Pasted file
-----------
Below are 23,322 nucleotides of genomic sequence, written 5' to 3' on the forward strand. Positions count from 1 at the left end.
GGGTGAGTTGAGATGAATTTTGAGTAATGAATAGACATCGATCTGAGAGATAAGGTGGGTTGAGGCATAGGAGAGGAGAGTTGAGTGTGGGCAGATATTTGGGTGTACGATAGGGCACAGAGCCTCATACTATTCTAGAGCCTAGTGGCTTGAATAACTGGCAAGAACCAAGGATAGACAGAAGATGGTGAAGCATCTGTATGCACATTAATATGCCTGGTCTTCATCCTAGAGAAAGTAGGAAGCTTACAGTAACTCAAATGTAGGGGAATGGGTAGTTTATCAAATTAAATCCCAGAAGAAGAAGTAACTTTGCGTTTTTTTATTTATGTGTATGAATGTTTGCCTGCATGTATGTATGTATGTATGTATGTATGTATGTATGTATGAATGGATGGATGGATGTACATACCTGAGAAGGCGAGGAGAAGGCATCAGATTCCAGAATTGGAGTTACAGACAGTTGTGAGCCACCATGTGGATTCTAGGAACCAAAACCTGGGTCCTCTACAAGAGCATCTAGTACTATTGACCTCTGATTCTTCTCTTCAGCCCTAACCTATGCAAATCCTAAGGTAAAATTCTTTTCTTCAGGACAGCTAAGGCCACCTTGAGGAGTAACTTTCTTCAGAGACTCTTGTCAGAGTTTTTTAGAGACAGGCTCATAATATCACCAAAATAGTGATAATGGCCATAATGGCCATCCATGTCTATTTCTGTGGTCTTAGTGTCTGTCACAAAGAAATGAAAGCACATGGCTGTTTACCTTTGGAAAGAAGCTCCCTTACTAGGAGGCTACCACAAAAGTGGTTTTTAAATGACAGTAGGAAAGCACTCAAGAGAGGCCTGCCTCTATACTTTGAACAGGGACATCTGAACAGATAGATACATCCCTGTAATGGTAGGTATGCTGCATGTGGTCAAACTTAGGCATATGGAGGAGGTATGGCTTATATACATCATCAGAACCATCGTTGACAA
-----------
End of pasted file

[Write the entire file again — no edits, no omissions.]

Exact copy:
Below are 23,322 nucleotides of genomic sequence, written 5' to 3' on the forward strand. Positions count from 1 at the left end.
GGGTGAGTTGAGATGAATTTTGAGTAATGAATAGACATCGATCTGAGAGATAAGGTGGGTTGAGGCATAGGAGAGGAGAGTTGAGTGTGGGCAGATATTTGGGTGTACGATAGGGCACAGAGCCTCATACTATTCTAGAGCCTAGTGGCTTGAATAACTGGCAAGAACCAAGGATAGACAGAAGATGGTGAAGCATCTGTATGCACATTAATATGCCTGGTCTTCATCCTAGAGAAAGTAGGAAGCTTACAGTAACTCAAATGTAGGGGAATGGGTAGTTTATCAAATTAAATCCCAGAAGAAGAAGTAACTTTGCGTTTTTTTATTTATGTGTATGAATGTTTGCCTGCATGTATGTATGTATGTATGTATGTATGTATGTATGTATGAATGGATGGATGGATGTACATACCTGAGAAGGCGAGGAGAAGGCATCAGATTCCAGAATTGGAGTTACAGACAGTTGTGAGCCACCATGTGGATTCTAGGAACCAAAACCTGGGTCCTCTACAAGAGCATCTAGTACTATTGACCTCTGATTCTTCTCTTCAGCCCTAACCTATGCAAATCCTAAGGTAAAATTCTTTTCTTCAGGACAGCTAAGGCCACCTTGAGGAGTAACTTTCTTCAGAGACTCTTGTCAGAGTTTTTTAGAGACAGGCTCATAATATCACCAAAATAGTGATAATGGCCATAATGGCCATCCATGTCTATTTCTGTGGTCTTAGTGTCTGTCACAAAGAAATGAAAGCACATGGCTGTTTACCTTTGGAAAGAAGCTCCCTTACTAGGAGGCTACCACAAAAGTGGTTTTTAAATGACAGTAGGAAAGCACTCAAGAGAGGCCTGCCTCTATACTTTGAACAGGGACATCTGAACAGATAGATACATCCCTGTAATGGTAGGTATGCTGCATGTGGTCAAACTTAGGCATATGGAGGAGGTATGGCTTATATACATCATCAGAACCATCGTTGACAA